In Tai-chi we say that the feet are the “gateway to consciousness”.  This means that how your feet are placed on the ground with each step, determines how the rest of your body has to adjust itself to the irregularities of the terrain.  Those irregularities are part of the geology and biology of that area.  In this way, each part of you becomes part of the geological and biological history of that area. 

Of course, in modern times, we pave over those nasty irregularities so that our feet don’t need to be conscious.  In many ways we create a culture which allows the consciousness of the body to die so that all of our energy can be focused on the thinking process.  And so the body is deprived of conscious energy and begins to decay and age. 

Many types of massage such as “Tai-chi Massage” are specifically used to “wake up” the consciousness of the body.  The Tai-chi “Forms”, “Chi-gung” and “Push Hands” are used for the same purpose.  When each part of the body is conscious, the body “knows” how to heal itself.  It knows without thinking. 

And so one important principle of Tai-chi (as well as other healing systems) is that “attention” should be evenly distributed throughout the body, so that you feel you are as much your feet as you are your head.  Many people feel they are just a big head, and the body’s function is just to carry the head around.  Small children in our society usually draw people as big heads with tiny arms and legs sticking out of the heads.  I wonder if they are just seeing the distribution of attention in a person, and drawing their pictures accurately from that perspective. 

In “internal” martial arts training, your attention needs to fill up the entire area around you so that you can feel your sparring partner with your attention.  The action is going by too fast to see everything.  One of the great benefits of martial arts training is that you learn to connect your attention to your surroundings, including to your sparring partner.  Gradually your attention can connect to all of your natural surroundings in a very spiritual way. 

And that “way” is as follows:  Consciousness is experienced as a natural force, permeating all things in nature.  The consciousness of each living thing is connected to all others.  In this way, the earth is a conscious being and the state of health of one part of it is vital to the state of health of all other parts.  An attack on one part of the earth is an attack on the whole.  The natural flow of consciousness through all living things is vital for the health of any one of them.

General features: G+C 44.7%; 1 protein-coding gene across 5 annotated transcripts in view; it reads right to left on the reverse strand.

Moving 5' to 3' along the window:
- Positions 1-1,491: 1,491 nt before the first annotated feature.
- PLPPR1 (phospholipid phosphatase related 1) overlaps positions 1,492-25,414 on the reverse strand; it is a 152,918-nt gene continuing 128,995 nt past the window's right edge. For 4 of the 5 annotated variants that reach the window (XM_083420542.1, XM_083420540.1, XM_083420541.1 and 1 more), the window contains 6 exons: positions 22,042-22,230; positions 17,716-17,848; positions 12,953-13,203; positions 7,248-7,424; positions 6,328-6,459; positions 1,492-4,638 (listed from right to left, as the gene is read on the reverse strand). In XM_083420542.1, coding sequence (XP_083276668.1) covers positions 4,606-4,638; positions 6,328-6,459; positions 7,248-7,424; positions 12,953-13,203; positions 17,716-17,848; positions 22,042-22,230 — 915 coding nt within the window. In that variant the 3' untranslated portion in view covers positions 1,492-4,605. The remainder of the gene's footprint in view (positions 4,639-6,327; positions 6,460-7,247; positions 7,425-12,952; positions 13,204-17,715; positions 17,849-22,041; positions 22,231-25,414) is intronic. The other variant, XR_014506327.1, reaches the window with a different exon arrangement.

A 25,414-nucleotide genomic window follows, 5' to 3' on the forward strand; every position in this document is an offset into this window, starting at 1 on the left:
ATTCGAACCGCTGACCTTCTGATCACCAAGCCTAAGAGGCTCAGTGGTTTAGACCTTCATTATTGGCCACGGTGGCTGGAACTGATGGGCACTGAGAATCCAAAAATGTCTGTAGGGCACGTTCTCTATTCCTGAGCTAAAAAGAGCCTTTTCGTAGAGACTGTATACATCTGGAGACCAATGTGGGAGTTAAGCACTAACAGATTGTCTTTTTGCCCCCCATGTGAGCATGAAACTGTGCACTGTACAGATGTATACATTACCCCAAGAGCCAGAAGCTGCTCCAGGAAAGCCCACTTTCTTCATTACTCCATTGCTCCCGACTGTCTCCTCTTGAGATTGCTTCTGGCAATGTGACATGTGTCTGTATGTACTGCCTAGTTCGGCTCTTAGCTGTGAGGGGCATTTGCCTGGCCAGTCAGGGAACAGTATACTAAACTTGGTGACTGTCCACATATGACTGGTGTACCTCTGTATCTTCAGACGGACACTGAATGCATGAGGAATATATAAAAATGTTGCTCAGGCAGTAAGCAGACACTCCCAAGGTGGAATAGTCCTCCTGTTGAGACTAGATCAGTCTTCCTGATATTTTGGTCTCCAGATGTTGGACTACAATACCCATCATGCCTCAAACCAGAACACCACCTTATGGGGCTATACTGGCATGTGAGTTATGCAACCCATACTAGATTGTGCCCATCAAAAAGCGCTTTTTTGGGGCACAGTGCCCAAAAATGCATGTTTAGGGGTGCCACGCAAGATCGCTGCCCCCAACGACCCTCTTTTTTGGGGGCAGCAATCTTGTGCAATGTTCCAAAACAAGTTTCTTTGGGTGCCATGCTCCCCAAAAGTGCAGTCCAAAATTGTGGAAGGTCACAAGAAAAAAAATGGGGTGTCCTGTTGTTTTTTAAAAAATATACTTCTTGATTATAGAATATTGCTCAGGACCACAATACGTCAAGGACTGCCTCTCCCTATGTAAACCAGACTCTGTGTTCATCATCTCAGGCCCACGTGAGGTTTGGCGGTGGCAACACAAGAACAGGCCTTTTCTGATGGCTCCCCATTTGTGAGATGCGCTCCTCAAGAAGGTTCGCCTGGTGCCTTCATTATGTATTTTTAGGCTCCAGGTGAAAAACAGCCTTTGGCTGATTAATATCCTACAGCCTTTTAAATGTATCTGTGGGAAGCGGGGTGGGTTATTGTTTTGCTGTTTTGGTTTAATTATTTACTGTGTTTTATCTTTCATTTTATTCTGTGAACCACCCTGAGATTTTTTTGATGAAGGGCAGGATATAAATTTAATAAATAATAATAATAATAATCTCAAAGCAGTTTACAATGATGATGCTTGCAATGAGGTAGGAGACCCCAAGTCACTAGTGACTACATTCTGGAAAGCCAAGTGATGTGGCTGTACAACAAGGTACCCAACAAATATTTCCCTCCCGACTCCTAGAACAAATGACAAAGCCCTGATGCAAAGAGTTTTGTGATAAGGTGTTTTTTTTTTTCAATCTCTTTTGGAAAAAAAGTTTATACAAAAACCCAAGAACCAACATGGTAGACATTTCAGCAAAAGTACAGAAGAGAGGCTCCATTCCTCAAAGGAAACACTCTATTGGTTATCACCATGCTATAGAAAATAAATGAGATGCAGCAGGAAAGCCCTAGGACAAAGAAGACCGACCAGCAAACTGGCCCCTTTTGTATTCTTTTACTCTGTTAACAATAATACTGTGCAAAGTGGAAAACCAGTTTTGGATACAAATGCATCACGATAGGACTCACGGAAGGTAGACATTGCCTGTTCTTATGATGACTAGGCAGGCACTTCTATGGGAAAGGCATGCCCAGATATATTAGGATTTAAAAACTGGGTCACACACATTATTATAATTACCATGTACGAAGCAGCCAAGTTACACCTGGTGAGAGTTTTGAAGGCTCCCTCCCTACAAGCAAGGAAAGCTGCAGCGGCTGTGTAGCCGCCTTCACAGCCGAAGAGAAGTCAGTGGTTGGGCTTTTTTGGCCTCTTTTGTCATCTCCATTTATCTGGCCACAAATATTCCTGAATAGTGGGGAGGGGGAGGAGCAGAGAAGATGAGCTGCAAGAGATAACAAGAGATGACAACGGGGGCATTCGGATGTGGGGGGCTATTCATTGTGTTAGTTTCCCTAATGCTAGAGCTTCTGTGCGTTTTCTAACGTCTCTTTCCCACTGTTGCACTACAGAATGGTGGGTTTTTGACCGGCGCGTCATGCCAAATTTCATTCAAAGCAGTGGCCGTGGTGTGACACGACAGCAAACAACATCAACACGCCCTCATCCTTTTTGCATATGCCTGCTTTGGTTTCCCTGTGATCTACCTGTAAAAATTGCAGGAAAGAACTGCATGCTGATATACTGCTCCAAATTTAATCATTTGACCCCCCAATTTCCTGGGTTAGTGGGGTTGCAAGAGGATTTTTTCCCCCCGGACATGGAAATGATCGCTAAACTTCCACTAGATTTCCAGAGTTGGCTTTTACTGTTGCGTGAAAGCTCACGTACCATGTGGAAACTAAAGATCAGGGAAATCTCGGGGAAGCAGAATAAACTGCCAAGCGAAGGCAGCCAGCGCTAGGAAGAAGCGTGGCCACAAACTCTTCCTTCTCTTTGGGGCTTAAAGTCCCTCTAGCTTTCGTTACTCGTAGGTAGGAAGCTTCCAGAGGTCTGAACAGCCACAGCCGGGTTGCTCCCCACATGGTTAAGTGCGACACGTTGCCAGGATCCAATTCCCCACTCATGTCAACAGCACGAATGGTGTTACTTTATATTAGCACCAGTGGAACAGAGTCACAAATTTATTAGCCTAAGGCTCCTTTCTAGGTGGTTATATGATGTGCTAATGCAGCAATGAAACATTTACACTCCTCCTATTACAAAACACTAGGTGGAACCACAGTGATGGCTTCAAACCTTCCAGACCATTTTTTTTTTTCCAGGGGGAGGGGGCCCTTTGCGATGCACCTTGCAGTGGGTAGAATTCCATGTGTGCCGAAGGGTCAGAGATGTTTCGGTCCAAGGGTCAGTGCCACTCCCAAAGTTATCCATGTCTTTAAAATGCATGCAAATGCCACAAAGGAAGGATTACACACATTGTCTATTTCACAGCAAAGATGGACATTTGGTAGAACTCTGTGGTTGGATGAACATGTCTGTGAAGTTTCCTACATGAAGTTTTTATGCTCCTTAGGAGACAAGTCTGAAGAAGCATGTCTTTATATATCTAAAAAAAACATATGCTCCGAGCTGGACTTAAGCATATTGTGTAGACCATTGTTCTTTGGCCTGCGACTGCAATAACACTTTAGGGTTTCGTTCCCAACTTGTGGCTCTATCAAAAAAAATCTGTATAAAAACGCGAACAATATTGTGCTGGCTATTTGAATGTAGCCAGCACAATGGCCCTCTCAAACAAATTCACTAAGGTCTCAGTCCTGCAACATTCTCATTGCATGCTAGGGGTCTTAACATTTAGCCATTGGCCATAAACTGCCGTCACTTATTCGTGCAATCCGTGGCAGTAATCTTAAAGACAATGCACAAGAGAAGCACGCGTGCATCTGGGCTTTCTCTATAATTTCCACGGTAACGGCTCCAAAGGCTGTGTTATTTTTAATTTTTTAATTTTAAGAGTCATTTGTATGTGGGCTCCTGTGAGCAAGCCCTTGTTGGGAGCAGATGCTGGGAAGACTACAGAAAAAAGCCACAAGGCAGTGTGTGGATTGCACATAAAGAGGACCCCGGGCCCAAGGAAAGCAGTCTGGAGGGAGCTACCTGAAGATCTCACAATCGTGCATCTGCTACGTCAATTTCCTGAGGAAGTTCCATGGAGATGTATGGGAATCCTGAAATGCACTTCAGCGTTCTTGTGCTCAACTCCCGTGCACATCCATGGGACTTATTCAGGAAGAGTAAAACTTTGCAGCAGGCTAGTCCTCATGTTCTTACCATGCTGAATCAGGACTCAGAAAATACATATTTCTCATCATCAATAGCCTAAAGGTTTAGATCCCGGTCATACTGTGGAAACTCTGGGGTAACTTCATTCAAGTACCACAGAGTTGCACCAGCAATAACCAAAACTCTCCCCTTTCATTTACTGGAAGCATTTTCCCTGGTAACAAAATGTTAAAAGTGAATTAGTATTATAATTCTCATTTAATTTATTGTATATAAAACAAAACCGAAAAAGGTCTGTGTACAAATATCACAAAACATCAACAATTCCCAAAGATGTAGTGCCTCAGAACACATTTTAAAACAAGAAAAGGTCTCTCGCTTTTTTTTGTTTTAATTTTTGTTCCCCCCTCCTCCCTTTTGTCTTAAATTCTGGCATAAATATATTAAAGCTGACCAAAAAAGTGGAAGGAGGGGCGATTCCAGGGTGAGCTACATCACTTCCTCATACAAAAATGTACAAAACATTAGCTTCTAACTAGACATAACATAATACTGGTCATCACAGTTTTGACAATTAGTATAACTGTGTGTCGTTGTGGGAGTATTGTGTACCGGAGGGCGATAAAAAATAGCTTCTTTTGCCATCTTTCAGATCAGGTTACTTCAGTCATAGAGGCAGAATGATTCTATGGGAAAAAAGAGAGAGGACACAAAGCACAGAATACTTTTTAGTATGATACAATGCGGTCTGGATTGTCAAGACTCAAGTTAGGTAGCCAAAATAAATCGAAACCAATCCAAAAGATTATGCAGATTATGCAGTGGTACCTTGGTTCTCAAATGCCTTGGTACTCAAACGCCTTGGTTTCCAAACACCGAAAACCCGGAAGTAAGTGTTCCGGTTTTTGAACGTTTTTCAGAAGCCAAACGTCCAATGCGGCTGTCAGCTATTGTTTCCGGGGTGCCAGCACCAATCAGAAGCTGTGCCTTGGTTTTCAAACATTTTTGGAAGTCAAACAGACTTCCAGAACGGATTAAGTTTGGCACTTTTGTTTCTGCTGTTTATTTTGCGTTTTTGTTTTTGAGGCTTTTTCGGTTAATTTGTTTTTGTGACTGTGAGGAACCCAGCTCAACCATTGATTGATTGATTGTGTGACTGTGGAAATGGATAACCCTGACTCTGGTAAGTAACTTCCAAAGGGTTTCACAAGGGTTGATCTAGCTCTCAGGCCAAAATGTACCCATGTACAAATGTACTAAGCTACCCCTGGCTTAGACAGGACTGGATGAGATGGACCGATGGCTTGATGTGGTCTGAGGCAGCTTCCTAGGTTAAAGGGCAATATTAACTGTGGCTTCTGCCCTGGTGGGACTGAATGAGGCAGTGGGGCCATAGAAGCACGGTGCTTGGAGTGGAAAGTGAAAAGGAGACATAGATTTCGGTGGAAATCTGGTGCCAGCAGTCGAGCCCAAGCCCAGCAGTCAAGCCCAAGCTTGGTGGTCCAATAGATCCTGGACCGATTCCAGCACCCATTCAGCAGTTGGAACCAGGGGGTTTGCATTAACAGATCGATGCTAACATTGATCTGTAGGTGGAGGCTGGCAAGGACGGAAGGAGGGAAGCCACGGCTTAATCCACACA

We now live in a culture which fosters blocking ourselves off from that flow of consciousness and so, it fosters the deadening of the body.  We watch football rather than play football.  We text our friends rather than talk to our friends.  If anyone is interested in making a lot of money, I have a great idea.  Imagine a cell phone that you can talk into and it creates text, so that you don’t have to press on the letter keys.  That would be convenient, wouldn’t it?  Now imagine a cell phone that receives that text and translates it into voice, so you don’t have to look down at the phone (for example, when you’re driving).  That would be convenient, wouldn’t it?  But I think that technology may have already been invented.  It is called, “Calling someone on the phone”. 

Why do people prefer texting?  I think it is because they don’t have to actually talk to anyone.  Texting provides a separation between people, just as an addiction to thinking provides a separation from your own body. 

But thinking that emanates from the combined consciousness of the whole body and its connection to the entire world of life, is truly creative.  It is the balance of thinking and creativity that allows the body to constantly heal itself.  To heal is to be creative and to experience the creativity of others.  Art, in whatever form, is healing.  Comedy is healing.  Allow your attention to expand, relax and play, and you will stay younger and more vibrant.  Spend more time in nature and feel how you are connected to it.  This will help you to become more connected to yourself. 

Play ball and talk to people face to face, like in “the old days”.  Feel how watching the rising or setting sun can heal the body.  As the Tai-chi saying goes, “Relax (to allow attention to expand), smile (be playful) and breathe (feel your connection to nature)”.

NEW STUDY – TAI-CHI BEST EXERCISE FOR FIBROMYALGIA SUFFERERS

A new study shows that Tai-chi is the best exercise to ease the pain and uplift the attitude of fibromyalgia patients.  This Tufts Medical Center study, published in the New England Journal of Medicine showed that Tai-chi was better than stretching or wellness education for long term relief.  Improvements were also seen in sleep, walking and mental health.  One third of the participants were able to stop taking medication.  The lessening of pain and improvement in attitude allowed the participants to engage in more activities and in some cases, lose weight.